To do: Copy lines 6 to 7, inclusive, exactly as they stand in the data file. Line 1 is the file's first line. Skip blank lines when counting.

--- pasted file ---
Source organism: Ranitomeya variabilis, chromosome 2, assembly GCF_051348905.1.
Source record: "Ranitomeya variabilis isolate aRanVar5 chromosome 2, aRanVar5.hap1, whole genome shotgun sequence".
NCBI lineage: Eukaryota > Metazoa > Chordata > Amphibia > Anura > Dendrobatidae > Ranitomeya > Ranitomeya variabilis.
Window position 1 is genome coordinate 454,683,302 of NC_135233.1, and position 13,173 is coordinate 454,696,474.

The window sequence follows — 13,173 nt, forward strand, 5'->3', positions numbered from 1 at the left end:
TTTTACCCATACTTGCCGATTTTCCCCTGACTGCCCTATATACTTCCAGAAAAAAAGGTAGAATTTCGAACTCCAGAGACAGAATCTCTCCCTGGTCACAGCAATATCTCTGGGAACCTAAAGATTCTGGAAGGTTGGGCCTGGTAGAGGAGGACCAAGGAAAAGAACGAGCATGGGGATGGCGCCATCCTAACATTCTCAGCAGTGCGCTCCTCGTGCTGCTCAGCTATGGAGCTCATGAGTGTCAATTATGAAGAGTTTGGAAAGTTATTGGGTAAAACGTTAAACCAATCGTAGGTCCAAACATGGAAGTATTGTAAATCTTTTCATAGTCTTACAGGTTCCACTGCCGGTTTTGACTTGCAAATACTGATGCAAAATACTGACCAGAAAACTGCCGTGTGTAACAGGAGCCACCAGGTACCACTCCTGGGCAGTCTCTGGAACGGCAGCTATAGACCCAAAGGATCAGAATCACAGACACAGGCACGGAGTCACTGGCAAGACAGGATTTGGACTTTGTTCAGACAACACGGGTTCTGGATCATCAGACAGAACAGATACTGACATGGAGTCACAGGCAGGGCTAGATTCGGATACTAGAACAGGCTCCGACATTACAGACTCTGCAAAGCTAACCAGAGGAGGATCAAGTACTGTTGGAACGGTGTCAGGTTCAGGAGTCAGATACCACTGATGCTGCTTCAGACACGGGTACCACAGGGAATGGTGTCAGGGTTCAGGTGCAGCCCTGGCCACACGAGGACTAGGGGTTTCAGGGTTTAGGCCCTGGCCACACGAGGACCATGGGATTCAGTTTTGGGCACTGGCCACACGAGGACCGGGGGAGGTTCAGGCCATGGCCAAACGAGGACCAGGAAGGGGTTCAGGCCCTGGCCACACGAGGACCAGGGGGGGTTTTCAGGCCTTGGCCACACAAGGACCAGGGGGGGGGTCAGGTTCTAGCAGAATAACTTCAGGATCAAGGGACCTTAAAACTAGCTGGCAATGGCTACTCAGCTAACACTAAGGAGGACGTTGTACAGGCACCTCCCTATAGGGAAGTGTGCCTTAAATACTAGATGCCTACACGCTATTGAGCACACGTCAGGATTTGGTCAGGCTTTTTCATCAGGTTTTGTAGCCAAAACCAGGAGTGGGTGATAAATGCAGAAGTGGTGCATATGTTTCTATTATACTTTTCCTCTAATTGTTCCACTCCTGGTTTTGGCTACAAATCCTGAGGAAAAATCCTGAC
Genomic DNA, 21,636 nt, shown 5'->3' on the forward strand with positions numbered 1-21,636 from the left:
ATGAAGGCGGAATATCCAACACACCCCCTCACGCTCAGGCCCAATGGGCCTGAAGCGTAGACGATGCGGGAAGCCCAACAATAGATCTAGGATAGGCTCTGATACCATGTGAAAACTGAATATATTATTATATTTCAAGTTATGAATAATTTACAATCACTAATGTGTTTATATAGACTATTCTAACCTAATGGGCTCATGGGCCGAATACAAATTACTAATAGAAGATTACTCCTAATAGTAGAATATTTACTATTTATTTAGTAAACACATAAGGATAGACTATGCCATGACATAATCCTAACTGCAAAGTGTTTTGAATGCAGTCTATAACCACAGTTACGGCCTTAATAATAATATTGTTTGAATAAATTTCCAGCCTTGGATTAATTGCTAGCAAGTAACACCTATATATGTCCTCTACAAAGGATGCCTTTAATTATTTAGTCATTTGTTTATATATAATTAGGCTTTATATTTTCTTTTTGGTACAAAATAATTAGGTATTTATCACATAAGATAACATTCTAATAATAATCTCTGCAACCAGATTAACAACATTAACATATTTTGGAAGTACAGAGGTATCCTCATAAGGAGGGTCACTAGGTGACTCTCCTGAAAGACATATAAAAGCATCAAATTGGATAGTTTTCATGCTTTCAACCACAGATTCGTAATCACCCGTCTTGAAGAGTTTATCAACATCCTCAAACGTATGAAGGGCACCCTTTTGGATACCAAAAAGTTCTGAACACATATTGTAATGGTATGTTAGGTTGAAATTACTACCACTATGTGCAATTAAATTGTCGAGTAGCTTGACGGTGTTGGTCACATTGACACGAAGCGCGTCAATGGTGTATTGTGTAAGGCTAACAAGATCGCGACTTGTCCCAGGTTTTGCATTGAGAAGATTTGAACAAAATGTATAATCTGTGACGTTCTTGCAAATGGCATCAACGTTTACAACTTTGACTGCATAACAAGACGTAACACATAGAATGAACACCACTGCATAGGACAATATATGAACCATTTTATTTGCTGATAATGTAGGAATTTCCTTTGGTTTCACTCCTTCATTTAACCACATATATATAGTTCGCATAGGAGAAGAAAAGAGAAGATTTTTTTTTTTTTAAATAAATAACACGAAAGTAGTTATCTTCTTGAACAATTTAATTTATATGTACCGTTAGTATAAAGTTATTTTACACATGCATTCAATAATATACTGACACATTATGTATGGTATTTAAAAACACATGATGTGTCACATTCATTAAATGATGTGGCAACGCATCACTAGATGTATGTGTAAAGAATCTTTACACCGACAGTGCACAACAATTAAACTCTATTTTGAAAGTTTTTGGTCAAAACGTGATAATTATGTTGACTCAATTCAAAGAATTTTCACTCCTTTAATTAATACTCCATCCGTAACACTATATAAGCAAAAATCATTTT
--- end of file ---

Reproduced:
TTTTACCCATACTTGCCGATTTTCCCCTGACTGCCCTATATACTTCCAGAAAAAAAGGTAGAATTTCGAACTCCAGAGACAGAATCTCTCCCTGGTCACAGCAATATCTCTGGGAACCTAAAGATTCTGGAAGGTTGGGCCTGGTAGAGGAGGACCAAGGAAAAGAACGAGCATGGGGATGGCGCCATCCTAACATTCTCAGCAGTGCGCTCCTCGTGCTGCTCAGCTATGGAGCTCATGAGTGTCAATTATGAAGAGTTTGGAAAGTTATTGGGTAAAACGTTAAACCAATCGTAGGTCCAAACATGGAAGTATTGTAAATCTTTTCATAGTCTTACAGGTTCCACTGCCGGTTTTGACTTGCAAATACTGATGCAAAATACTGACCAGAAAACTGCCGTGTGTAACAGGAGCCACCAGGTACCACTCCTGGGCAGTCTCTGGAACGGCAGCTATAGACCCAAAGGATCAGAATCACAGACACAGGCACGGAGTCACTGGCAAGACAGGATTTGGACTTTGTTCAGACAACACGGGTTCTGGATCATCAGACAGAACAGATACTGACATGGAGTCACAGGCAGGGCTAGATTCGGATACTAGAACAGGCTCCGACATTACAGACTCTGCAAAGCTAACCAGAGGAGGATCAAGTACTGTTGGAACGGTGTCAGGTTCAGGAGTCAGATACCACTGATGCTGCTTCAGACACGGGTACCACAGGGAATGGTGTCAGGGTTCAGGTGCAGCCCTGGCCACACGAGGACTAGGGGTTTCAGGGTTTAGGCCCTGGCCACACGAGGACCATGGGATTCAGTTTTGGGCACTGGCCACACGAGGACCGGGGGAGGTTCAGGCCATGGCCAAACGAGGACCAGGAAGGGGTTCAGGCCCTGGCCACACGAGGACCAGGGGGGGTTTTCAGGCCTTGGCCACACAAGGACCAGGGGGGGGGTCAGGTTCTAGCAGAATAACTTCAGGATCAAGGGACCTTAAAACTAGCTGGCAATGGCTACTCAGCTAACACTAAGGAGGACGTTGTACAGGCACCTCCCTATAGGGAAGTGTGCCTTAAATACTAGATGCCTACACGCTATTGAGCACACGTCAGGATTTGGTCAGGCTTTTTCATCAGGTTTTGTAGCCAAAACCAGGAGTGGGTGATAAATGCAGAAGTGGTGCATATGTTTCTATTATACTTTTCCTCTAATTGTTCCACTCCTGGTTTTGGCTACAAATCCTGAGGAAAAATCCTGAC
Genomic DNA, 21,636 nt, shown 5'->3' on the forward strand with positions numbered 1-21,636 from the left: